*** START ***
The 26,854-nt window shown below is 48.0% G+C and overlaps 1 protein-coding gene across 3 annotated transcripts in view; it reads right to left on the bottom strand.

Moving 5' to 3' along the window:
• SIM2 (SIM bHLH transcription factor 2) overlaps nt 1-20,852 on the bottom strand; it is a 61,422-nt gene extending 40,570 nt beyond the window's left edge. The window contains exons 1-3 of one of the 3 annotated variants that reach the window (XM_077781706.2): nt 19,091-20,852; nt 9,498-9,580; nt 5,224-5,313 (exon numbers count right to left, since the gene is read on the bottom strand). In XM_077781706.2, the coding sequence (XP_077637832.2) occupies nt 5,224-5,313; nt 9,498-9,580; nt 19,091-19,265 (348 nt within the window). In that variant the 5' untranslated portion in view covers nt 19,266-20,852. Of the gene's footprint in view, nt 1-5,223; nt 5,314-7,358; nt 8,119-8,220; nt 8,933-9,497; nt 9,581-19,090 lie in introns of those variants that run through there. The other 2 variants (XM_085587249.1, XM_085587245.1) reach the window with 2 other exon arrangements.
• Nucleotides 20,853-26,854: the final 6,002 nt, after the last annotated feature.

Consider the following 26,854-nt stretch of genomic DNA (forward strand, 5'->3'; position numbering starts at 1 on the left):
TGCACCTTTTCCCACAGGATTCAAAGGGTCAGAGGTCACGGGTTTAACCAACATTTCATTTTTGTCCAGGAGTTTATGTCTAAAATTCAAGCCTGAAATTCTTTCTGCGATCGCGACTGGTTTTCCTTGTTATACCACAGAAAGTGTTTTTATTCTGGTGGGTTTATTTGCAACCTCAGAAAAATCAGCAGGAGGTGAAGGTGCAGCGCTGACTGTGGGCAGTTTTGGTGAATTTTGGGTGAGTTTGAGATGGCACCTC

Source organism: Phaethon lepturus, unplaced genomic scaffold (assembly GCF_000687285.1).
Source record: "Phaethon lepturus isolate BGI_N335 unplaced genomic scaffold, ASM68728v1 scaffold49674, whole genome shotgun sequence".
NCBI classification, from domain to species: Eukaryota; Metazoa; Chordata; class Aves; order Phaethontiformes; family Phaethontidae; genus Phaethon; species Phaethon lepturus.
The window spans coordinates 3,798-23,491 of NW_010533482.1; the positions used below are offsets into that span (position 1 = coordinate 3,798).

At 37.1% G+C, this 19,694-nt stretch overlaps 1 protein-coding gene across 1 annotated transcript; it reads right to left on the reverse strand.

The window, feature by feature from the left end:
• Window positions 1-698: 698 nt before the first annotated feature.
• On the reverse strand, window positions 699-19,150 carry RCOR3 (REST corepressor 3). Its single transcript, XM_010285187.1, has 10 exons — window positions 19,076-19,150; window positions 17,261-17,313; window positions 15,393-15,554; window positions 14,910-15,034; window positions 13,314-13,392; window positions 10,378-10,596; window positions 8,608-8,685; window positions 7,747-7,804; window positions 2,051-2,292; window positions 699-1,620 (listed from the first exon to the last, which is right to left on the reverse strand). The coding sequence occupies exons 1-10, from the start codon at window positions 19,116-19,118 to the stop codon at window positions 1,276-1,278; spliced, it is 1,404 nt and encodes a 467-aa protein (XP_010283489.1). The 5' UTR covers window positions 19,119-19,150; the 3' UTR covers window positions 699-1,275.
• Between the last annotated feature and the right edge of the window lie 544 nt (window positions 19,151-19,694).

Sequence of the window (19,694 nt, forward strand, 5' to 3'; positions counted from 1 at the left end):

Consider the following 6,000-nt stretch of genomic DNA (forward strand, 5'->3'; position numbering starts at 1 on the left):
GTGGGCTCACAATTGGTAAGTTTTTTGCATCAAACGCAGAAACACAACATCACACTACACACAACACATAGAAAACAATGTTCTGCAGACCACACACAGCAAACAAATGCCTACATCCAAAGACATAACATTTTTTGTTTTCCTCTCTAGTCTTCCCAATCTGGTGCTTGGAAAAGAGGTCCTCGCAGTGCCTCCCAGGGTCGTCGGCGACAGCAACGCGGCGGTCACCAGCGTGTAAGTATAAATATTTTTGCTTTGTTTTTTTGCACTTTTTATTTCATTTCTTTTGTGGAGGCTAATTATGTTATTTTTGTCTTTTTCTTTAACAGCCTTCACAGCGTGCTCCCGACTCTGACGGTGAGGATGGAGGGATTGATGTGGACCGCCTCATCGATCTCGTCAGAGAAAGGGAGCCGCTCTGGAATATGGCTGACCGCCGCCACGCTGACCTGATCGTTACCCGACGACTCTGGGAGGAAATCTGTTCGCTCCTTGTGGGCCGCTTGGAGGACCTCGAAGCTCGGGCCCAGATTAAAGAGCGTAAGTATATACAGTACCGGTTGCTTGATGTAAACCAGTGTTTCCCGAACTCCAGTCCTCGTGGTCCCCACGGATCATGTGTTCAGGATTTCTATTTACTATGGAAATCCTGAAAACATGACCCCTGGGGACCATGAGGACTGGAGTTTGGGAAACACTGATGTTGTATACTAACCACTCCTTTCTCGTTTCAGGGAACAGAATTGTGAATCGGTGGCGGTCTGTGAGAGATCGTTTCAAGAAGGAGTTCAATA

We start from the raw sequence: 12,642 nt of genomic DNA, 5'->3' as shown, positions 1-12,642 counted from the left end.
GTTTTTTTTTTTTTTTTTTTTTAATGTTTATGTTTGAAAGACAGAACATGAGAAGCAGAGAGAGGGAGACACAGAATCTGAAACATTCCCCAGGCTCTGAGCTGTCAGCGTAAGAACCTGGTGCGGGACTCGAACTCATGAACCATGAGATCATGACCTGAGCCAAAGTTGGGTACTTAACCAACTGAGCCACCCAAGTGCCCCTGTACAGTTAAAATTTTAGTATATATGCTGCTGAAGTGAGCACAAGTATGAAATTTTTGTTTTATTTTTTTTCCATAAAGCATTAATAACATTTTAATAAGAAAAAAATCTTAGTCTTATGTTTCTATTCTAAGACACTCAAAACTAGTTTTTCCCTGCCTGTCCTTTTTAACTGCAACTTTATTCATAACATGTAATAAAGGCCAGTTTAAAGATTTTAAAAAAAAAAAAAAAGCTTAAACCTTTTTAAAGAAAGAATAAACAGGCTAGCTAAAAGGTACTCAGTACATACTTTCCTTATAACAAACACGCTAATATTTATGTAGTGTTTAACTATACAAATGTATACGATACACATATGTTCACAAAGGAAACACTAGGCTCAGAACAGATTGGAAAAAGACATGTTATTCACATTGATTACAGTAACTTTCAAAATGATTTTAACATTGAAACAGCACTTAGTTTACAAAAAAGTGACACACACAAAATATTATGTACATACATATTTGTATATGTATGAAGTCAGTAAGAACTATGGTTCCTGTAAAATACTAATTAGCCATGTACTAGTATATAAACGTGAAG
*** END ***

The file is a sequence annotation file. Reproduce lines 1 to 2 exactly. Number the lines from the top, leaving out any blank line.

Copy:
The 26,854-nt window shown below is 48.0% G+C and overlaps 1 protein-coding gene across 3 annotated transcripts in view; it reads right to left on the bottom strand.

Moving 5' to 3' along the window: